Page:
NOT a recommended disposal method; Photo by youngthousands via Flickr Creative Commons
Christmas day is nearly upon us, which, for many people, means a new collection of electronic gadgets. And that means figuring out what to do with the old devices. There is always the good old fashioned and green give-it-to-a-friend-who-needs-it option. And the return-the-new-stuff-and-donate-the-money-to-charity-since-you-old-stuff-works-perfectly-fine option which is admittedly less realistic. Last year we created a guide for navigating Take-Back, Buy-Back and Recycling programs. We've updated that list for you, and added in a new option -- renting out your old gear for money. Check out everything you want to know about handling old devices as new ones are unwrapped.
Photo via johndan via Flickr Creative Commons
A buy-back program essentially pays you for your old device. In order for you to be able to utilize this option, though, your gadget has to be usable and still have a decent amount of life in it. Typically it works like this:
A company will have an online site through which you input information about your device, such as the model, age, condition, and so on. If they feel they'll be able to refurbish and resell it, they'll offer you a price. If you accept the price, you are usually given a mailing label to ship the item to the company. They'll then double check that the device is in the condition you said it was in, and then cut you a check. Their next step is to refurbish and resell the device for a profit. If your device turns out to be too far past it's prime and not what you indicated online, they'll skip sending you the check and recycle it for you.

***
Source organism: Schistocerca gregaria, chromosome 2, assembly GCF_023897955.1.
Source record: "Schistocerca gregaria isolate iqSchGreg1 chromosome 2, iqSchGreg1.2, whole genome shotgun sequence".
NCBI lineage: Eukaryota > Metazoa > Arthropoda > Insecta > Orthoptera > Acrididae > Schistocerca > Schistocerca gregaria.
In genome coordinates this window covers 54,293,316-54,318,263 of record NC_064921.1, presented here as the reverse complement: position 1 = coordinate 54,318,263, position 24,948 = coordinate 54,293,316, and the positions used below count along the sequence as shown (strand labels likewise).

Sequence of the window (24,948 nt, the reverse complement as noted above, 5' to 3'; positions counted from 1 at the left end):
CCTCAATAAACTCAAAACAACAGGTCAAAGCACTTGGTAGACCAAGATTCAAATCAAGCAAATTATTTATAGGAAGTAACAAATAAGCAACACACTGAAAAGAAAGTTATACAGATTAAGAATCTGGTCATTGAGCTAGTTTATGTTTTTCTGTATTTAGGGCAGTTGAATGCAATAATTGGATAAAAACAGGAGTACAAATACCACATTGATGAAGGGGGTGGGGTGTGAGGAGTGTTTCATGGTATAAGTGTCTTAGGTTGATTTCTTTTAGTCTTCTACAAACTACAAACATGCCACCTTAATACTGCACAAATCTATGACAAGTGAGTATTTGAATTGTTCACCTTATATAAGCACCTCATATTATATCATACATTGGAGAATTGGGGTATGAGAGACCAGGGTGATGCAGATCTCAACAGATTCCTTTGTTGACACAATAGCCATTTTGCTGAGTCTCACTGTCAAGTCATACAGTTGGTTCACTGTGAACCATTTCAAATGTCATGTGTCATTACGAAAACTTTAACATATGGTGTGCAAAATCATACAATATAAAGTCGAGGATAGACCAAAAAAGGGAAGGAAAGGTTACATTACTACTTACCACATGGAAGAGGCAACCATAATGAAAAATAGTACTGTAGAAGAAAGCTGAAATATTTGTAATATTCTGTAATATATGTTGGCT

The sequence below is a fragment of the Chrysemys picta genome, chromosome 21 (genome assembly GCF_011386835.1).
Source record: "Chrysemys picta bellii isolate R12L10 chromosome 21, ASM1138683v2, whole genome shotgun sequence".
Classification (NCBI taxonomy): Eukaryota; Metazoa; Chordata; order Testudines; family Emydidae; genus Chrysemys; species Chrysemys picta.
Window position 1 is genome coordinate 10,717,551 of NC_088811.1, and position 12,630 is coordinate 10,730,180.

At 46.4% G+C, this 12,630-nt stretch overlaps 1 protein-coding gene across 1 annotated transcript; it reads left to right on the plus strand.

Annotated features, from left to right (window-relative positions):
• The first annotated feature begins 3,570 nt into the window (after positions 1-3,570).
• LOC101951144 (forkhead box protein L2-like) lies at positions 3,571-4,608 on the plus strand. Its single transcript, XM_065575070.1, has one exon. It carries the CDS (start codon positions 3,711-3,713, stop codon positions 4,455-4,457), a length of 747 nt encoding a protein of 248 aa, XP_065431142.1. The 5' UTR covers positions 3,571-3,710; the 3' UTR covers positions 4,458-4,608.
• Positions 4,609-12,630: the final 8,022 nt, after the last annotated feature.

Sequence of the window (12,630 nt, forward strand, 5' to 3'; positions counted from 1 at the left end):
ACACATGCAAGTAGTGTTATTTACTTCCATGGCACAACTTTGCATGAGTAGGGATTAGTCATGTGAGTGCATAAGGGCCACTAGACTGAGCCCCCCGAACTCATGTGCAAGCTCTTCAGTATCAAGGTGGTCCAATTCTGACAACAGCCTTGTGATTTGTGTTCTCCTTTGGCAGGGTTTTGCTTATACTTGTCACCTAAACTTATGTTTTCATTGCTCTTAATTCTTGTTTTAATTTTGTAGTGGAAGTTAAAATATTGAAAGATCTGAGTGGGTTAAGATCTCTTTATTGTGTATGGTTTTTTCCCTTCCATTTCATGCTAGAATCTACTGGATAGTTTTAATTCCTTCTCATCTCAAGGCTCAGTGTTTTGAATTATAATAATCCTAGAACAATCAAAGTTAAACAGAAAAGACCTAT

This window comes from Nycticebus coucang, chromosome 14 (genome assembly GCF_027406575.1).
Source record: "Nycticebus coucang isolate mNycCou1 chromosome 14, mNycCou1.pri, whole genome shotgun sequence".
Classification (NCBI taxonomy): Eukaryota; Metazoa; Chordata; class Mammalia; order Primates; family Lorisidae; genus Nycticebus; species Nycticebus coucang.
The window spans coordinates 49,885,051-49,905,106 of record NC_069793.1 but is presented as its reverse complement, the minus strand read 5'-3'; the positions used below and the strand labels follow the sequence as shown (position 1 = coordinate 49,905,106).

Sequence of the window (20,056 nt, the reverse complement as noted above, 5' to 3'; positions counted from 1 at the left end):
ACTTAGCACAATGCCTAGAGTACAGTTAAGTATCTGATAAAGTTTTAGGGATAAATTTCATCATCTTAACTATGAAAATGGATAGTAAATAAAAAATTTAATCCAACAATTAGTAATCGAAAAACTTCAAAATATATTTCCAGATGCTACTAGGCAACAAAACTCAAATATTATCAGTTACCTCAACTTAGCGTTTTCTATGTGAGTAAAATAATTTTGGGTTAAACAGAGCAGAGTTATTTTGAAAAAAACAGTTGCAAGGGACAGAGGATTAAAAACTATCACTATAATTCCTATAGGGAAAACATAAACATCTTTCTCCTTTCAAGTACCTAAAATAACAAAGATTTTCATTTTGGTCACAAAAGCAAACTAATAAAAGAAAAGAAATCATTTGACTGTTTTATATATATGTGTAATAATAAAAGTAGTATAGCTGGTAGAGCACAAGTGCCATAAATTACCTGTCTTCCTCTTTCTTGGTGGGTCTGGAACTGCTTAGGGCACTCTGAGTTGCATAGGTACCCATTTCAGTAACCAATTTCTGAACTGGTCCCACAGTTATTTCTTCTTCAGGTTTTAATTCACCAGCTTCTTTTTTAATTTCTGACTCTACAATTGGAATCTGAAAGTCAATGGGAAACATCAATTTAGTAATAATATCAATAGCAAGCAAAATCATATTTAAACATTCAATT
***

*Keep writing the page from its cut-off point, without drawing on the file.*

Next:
Not all buy-back programs work exactly like this (some offer money in the form of store gift cards or credit, rather than cash, or trade-in value for new electronics), but generally speaking, it's what you can expect. Some, however, can offer you a guaranteed buy-back price when you purchase your item. This is how TechForward has designed their company. Rather than wait until you want to upgrade your device, you can sign up when you purchase an item for a guaranteed time in the future when you'll sell it back for a certain amount. This kind of program does encourage excessive consumerism, but many people upgrade their devices so often anyway that it makes sense for them to go this route and be sure of a little pocket change next time they upgrade.
Essentially, buy-back programs are great for resellable gadgets that you don't want to sell yourself. You'd probably make more money on a device by selling it yourself on Craigslist or eBay, but you'd also have the hassle of having to sell it. Buy-back programs are for people who want ditching a device to be quick and easy.